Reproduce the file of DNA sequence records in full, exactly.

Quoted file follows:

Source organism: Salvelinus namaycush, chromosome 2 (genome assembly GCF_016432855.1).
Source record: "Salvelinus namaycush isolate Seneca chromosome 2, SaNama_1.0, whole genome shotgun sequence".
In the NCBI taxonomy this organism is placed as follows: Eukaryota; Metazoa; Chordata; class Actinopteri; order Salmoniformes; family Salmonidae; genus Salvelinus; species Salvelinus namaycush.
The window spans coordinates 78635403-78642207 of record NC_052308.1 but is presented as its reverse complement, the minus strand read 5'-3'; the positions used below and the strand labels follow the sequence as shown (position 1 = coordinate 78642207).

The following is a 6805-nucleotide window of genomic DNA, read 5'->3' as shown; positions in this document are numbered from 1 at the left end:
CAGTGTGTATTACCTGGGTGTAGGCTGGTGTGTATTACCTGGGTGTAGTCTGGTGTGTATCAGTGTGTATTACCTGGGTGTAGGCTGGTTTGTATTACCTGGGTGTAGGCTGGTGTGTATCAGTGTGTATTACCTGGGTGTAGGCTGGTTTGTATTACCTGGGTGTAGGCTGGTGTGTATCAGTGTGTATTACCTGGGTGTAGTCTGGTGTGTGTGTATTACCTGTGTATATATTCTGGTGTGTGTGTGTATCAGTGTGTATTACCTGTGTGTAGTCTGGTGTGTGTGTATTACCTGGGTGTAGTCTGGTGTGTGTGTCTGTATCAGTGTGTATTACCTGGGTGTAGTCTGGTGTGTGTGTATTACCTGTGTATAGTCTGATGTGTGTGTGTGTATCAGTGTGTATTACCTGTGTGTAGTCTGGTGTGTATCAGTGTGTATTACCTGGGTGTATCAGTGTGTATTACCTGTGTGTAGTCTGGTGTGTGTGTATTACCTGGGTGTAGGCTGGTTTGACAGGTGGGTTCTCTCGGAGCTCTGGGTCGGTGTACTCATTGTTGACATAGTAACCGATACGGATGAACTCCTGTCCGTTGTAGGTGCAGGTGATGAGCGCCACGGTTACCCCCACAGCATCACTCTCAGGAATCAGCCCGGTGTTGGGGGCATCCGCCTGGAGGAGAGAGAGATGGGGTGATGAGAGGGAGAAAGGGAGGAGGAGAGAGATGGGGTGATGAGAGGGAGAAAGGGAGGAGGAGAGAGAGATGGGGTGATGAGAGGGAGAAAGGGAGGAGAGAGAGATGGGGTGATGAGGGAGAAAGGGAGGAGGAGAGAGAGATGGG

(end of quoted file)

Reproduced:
Source organism: Salvelinus namaycush, chromosome 2 (genome assembly GCF_016432855.1).
Source record: "Salvelinus namaycush isolate Seneca chromosome 2, SaNama_1.0, whole genome shotgun sequence".
In the NCBI taxonomy this organism is placed as follows: Eukaryota; Metazoa; Chordata; class Actinopteri; order Salmoniformes; family Salmonidae; genus Salvelinus; species Salvelinus namaycush.
The window spans coordinates 78635403-78642207 of record NC_052308.1 but is presented as its reverse complement, the minus strand read 5'-3'; the positions used below and the strand labels follow the sequence as shown (position 1 = coordinate 78642207).

The following is a 6805-nucleotide window of genomic DNA, read 5'->3' as shown; positions in this document are numbered from 1 at the left end:
CAGTGTGTATTACCTGGGTGTAGGCTGGTGTGTATTACCTGGGTGTAGTCTGGTGTGTATCAGTGTGTATTACCTGGGTGTAGGCTGGTTTGTATTACCTGGGTGTAGGCTGGTGTGTATCAGTGTGTATTACCTGGGTGTAGGCTGGTTTGTATTACCTGGGTGTAGGCTGGTGTGTATCAGTGTGTATTACCTGGGTGTAGTCTGGTGTGTGTGTATTACCTGTGTATATATTCTGGTGTGTGTGTGTATCAGTGTGTATTACCTGTGTGTAGTCTGGTGTGTGTGTATTACCTGGGTGTAGTCTGGTGTGTGTGTCTGTATCAGTGTGTATTACCTGGGTGTAGTCTGGTGTGTGTGTATTACCTGTGTATAGTCTGATGTGTGTGTGTGTATCAGTGTGTATTACCTGTGTGTAGTCTGGTGTGTATCAGTGTGTATTACCTGGGTGTATCAGTGTGTATTACCTGTGTGTAGTCTGGTGTGTGTGTATTACCTGGGTGTAGGCTGGTTTGACAGGTGGGTTCTCTCGGAGCTCTGGGTCGGTGTACTCATTGTTGACATAGTAACCGATACGGATGAACTCCTGTCCGTTGTAGGTGCAGGTGATGAGCGCCACGGTTACCCCCACAGCATCACTCTCAGGAATCAGCCCGGTGTTGGGGGCATCCGCCTGGAGGAGAGAGAGATGGGGTGATGAGAGGGAGAAAGGGAGGAGGAGAGAGATGGGGTGATGAGAGGGAGAAAGGGAGGAGGAGAGAGAGATGGGGTGATGAGAGGGAGAAAGGGAGGAGAGAGAGATGGGGTGATGAGGGAGAAAGGGAGGAGGAGAGAGAGATGGG